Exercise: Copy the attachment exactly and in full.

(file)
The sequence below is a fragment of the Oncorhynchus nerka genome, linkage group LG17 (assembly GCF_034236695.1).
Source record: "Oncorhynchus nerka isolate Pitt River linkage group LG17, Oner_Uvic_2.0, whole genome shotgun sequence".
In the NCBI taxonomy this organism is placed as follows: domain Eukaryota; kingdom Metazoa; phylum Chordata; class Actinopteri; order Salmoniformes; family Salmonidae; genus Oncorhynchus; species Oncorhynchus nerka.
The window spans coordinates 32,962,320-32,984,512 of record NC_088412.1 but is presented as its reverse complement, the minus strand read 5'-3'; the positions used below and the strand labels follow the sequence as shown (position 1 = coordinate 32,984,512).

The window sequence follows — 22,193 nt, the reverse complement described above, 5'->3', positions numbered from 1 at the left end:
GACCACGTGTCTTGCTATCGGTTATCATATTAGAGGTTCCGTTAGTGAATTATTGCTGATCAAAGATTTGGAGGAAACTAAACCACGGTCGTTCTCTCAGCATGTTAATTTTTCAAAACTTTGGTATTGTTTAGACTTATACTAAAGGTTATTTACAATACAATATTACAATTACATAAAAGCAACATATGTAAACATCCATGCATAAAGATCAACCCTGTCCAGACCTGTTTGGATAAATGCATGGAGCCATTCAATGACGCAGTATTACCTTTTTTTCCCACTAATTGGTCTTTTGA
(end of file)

The sequence below is a fragment of the Oncorhynchus nerka genome, linkage group LG17 (assembly GCF_034236695.1).
Source record: "Oncorhynchus nerka isolate Pitt River linkage group LG17, Oner_Uvic_2.0, whole genome shotgun sequence".
In the NCBI taxonomy this organism is placed as follows: domain Eukaryota; kingdom Metazoa; phylum Chordata; class Actinopteri; order Salmoniformes; family Salmonidae; genus Oncorhynchus; species Oncorhynchus nerka.
The window spans coordinates 32,962,320-32,984,512 of record NC_088412.1 but is presented as its reverse complement, the minus strand read 5'-3'; the positions used below and the strand labels follow the sequence as shown (position 1 = coordinate 32,984,512).

The window sequence follows — 22,193 nt, the reverse complement described above, 5'->3', positions numbered from 1 at the left end:
GACCACGTGTCTTGCTATCGGTTATCATATTAGAGGTTCCGTTAGTGAATTATTGCTGATCAAAGATTTGGAGGAAACTAAACCACGGTCGTTCTCTCAGCATGTTAATTTTTCAAAACTTTGGTATTGTTTAGACTTATACTAAAGGTTATTTACAATACAATATTACAATTACATAAAAGCAACATATGTAAACATCCATGCATAAAGATCAACCCTGTCCAGACCTGTTTGGATAAATGCATGGAGCCATTCAATGACGCAGTATTACCTTTTTTTCCCACTAATTGGTCTTTTGA